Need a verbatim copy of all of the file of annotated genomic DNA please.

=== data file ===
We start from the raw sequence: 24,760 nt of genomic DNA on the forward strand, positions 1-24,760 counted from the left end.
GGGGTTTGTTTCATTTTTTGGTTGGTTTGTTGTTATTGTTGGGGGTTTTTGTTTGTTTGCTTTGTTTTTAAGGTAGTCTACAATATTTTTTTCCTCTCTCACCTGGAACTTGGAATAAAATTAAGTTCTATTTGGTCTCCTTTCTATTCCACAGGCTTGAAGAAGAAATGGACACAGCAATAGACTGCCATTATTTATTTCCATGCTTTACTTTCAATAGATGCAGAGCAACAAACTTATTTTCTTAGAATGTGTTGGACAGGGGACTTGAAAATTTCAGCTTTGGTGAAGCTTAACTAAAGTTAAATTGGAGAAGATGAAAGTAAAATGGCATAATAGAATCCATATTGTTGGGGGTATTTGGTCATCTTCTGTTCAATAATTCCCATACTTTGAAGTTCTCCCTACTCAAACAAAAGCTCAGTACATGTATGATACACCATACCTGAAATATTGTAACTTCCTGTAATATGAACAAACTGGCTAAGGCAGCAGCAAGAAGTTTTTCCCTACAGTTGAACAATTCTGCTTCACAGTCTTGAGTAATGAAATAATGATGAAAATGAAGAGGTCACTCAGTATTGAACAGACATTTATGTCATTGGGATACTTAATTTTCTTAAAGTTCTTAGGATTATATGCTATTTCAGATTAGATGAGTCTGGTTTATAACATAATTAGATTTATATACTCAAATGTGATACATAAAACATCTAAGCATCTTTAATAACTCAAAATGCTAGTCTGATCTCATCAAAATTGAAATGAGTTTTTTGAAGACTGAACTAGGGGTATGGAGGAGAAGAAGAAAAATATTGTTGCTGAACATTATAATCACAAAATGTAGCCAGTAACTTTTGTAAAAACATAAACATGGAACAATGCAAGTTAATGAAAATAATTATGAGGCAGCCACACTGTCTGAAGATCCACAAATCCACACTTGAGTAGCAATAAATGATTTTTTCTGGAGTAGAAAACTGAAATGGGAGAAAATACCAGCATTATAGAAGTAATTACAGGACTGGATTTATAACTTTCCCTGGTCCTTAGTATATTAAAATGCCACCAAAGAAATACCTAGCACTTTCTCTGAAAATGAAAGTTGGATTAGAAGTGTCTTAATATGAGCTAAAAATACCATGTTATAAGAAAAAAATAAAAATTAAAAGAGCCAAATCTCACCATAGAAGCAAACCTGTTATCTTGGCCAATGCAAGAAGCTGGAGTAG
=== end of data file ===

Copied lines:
We start from the raw sequence: 24,760 nt of genomic DNA on the forward strand, positions 1-24,760 counted from the left end.
GGGGTTTGTTTCATTTTTTGGTTGGTTTGTTGTTATTGTTGGGGGTTTTTGTTTGTTTGCTTTGTTTTTAAGGTAGTCTACAATATTTTTTTCCTCTCTCACCTGGAACTTGGAATAAAATTAAGTTCTATTTGGTCTCCTTTCTATTCCACAGGCTTGAAGAAGAAATGGACACAGCAATAGACTGCCATTATTTATTTCCATGCTTTACTTTCAATAGATGCAGAGCAACAAACTTATTTTCTTAGAATGTGTTGGACAGGGGACTTGAAAATTTCAGCTTTGGTGAAGCTTAACTAAAGTTAAATTGGAGAAGATGAAAGTAAAATGGCATAATAGAATCCATATTGTTGGGGGTATTTGGTCATCTTCTGTTCAATAATTCCCATACTTTGAAGTTCTCCCTACTCAAACAAAAGCTCAGTACATGTATGATACACCATACCTGAAATATTGTAACTTCCTGTAATATGAACAAACTGGCTAAGGCAGCAGCAAGAAGTTTTTCCCTACAGTTGAACAATTCTGCTTCACAGTCTTGAGTAATGAAATAATGATGAAAATGAAGAGGTCACTCAGTATTGAACAGACATTTATGTCATTGGGATACTTAATTTTCTTAAAGTTCTTAGGATTATATGCTATTTCAGATTAGATGAGTCTGGTTTATAACATAATTAGATTTATATACTCAAATGTGATACATAAAACATCTAAGCATCTTTAATAACTCAAAATGCTAGTCTGATCTCATCAAAATTGAAATGAGTTTTTTGAAGACTGAACTAGGGGTATGGAGGAGAAGAAGAAAAATATTGTTGCTGAACATTATAATCACAAAATGTAGCCAGTAACTTTTGTAAAAACATAAACATGGAACAATGCAAGTTAATGAAAATAATTATGAGGCAGCCACACTGTCTGAAGATCCACAAATCCACACTTGAGTAGCAATAAATGATTTTTTCTGGAGTAGAAAACTGAAATGGGAGAAAATACCAGCATTATAGAAGTAATTACAGGACTGGATTTATAACTTTCCCTGGTCCTTAGTATATTAAAATGCCACCAAAGAAATACCTAGCACTTTCTCTGAAAATGAAAGTTGGATTAGAAGTGTCTTAATATGAGCTAAAAATACCATGTTATAAGAAAAAAATAAAAATTAAAAGAGCCAAATCTCACCATAGAAGCAAACCTGTTATCTTGGCCAATGCAAGAAGCTGGAGTAG